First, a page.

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Chapter: Human Nervous System and Sensory Organs - Brain's Cerebrovascular and Ventricular Systems

Superficial Cerebral Veins

Superficial Cerebral Veins
We distinguish between the group of superior cerebral veins and the group of inferior cerebral veins.

Superficial Cerebral Veins

We distinguish between the group of superior cerebral veins and the group of inferior cerebral veins. The superior cerebral veins (AC1), totaling about 10 – 15 veins, collect the blood from the frontal and parietal lobes and carry it into the superior sagittal sinus (BC2). They run within the subarachnoid space and empty into the lateral lacunae (BC3), pouchlike cavities of the superior sagittal sinus. For a short distance, they pass through the subdural space. Here, the thin-walled veins can easily rupture during head injury and bleed into the subdural space (subdural hematoma). Strangely, the veins empty into the superior sagittal sinus at an oblique angle against the dominating blood flow in the sinus.

The inferior cerebral veins receive the blood from the temporal lobe and from the basal regions of the occipital lobe; they empty into the transverse sinus and the su-perior petrosal sinus. The largest and mostconsistent of these veins is the superficialmiddle cerebral vein (AC4) located in thelateral sulcus; it often consists of several venous trunks. It drains the blood from most of the lateral aspect of the hemisphere into the cavernous sinus.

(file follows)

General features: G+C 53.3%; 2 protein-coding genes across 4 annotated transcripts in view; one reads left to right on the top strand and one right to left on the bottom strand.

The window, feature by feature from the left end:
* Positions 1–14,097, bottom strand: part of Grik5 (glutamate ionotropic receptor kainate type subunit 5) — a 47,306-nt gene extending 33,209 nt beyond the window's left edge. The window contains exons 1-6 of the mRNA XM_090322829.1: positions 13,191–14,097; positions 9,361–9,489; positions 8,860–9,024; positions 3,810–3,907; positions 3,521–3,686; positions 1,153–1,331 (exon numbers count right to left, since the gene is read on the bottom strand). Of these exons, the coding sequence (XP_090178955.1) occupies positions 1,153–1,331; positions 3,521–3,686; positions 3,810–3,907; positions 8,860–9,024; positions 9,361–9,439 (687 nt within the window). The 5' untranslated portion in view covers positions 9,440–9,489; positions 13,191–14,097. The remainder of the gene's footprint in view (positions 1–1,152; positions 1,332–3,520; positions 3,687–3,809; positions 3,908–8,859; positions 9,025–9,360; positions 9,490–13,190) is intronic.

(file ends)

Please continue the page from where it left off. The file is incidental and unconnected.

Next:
The superior and inferior cerebral veins are interconnected only by a few anastomoses. The most important one is the superior anastomotic vein (Trolard’s vein) (AC5); itempties into the superior sagittal sinus and is connected with the superficial middle cerebral vein. The central vein (C6) located in the central sulcus may also form anasto-moses with the middle cerebral vein. The inferior anastomotic vein (Labbé’s vein,Browning ’s vein) (AC7) connects the super-ficial middle cerebral vein with the trans-verse sinus.

 

Carotid angiogram (venous phase).A dia-gram of the venous phase of a carotid angio-gram is shown in C (for arterial phase, see p. 272). A radiograph taken only seconds after injection of the contrast medium shows its drainage via the venous vascular tree. Superficial and deep veins are seen in a single plane.

C9 Internal cerebral vein.

C10 Thalamostriate vein (terminal vein).

C11 Vein of the septum pellucidum

C12 Interventricular foramen (foramen of Monro).

C13 Basal vein (Rosenthal’s vein).

BC14 Straight sinus.

BC15 Inferior sagittal sinus.

BC16 Confluence of sinuses.


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